I was contacted by a model in shock, who had joined a modelling site, I have not been able to clarify which one. A Michael Smith contacted her back and talked her into believing he was genuine and would visit her home town shortly, but a contract was going to be hers. As a sure sign of intent he was going to send her a cheque for £1000. The models intuition was that it was too good to be true, but she contacted Michael Smith by e mail again and she was convinced he was genuine. The cheque arrived, she went with her young son to bank it, was detained in the bank until the police arrived, and was taken to the police station, questioned and put in a cell for 5 hours. She has been charged with fraud. She was naive in being taken in, but that is no defence in the eyes of the police.
I have tried to contact her back a few times to enquire how she is but with no success. She started out as a lap dancer, but found the hours too much latterly hence the change to modelling.
Perhaps a section warning models and photographers of the scams and pitfalls out there on your site would be useful. MM has an useful new section. Perhaps you could do better.
A few years back Purestorm used to have the best Scums & Warnings section on the web but unfortunately as crooks and shysters know just how to exploit UK libel laws for their protection it was first watered down and then removed completely. On a major British non-modelling / non-photography website which I have been an administrator on since about 2000 we had a similar Scums & Rogue Traders section but that had to go five or six years ago after the website was threatened with closure by the crooks.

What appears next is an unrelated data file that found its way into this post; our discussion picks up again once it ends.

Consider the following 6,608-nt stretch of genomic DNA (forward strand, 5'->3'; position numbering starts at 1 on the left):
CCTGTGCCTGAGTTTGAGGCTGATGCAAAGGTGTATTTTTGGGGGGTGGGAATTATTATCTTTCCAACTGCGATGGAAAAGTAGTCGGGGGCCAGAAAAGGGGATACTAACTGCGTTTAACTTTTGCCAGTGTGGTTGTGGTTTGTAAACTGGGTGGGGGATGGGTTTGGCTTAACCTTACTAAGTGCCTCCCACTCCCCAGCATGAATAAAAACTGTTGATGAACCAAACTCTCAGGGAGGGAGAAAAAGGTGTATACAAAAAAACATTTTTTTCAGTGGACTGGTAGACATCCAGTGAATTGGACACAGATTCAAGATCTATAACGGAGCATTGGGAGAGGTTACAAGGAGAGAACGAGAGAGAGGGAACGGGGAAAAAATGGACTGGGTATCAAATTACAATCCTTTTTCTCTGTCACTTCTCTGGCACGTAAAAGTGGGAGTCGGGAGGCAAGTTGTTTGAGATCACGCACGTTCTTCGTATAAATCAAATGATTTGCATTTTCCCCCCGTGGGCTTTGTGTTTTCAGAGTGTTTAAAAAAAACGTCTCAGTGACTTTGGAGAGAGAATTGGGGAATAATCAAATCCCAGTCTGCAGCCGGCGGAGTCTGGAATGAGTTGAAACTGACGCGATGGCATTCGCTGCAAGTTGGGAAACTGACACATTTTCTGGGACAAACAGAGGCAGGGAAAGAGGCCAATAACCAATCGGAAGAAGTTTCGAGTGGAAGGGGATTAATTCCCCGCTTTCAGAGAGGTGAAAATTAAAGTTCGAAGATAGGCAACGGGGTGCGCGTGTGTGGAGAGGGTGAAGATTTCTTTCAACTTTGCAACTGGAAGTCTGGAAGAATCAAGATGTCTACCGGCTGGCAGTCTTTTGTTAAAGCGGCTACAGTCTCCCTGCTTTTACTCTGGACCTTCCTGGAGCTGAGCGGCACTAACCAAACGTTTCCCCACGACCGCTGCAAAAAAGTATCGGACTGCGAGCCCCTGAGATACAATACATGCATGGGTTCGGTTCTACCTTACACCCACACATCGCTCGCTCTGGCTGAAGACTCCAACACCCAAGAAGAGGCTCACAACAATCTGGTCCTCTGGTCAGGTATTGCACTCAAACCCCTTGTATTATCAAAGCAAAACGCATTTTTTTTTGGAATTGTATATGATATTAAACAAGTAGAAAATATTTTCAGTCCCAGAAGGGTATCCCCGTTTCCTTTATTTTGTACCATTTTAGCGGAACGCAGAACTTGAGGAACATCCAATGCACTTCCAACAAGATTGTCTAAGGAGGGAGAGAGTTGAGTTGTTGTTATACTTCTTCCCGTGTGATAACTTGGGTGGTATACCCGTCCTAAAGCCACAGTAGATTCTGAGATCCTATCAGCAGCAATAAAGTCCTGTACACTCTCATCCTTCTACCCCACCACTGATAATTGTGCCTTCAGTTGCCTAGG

The thing I cannot understand is why schools and colleges don't educate young web users how to spot these scums, which are mostly just variations of either the Nigerian 419 or the Hyper Global Lottery Scum, as once the basic premise has been explained it doesn't take much common sense to work out that they are a con. The 419 has been around at least since I started a degree course back in '98, so anyone who has passed through the education system over the last twelve years should really have been made aware of it by those introducing them to the web in the classroom.
It doesn't take much intelligence to work out that if something looks like a fish, smell like a fish and swims like a fish it is almost certainly fishy.
I can only assume the cheque was stolen, - in those circumstances a person presenting it would find themselves under suspicion of theft, - arresting and questioning such a person would be usual and appropriate, - charging the suspect would follow only where there was sufficient evidence to substantiate such a charge. What's been told is clearly only half the story.
These 419 commercial cheques are invariably forged or stolen and when presented by someone who has not received them in return for invoiced work both the banks and the police treat it as a fraudulent presentation, which is a criminal offence.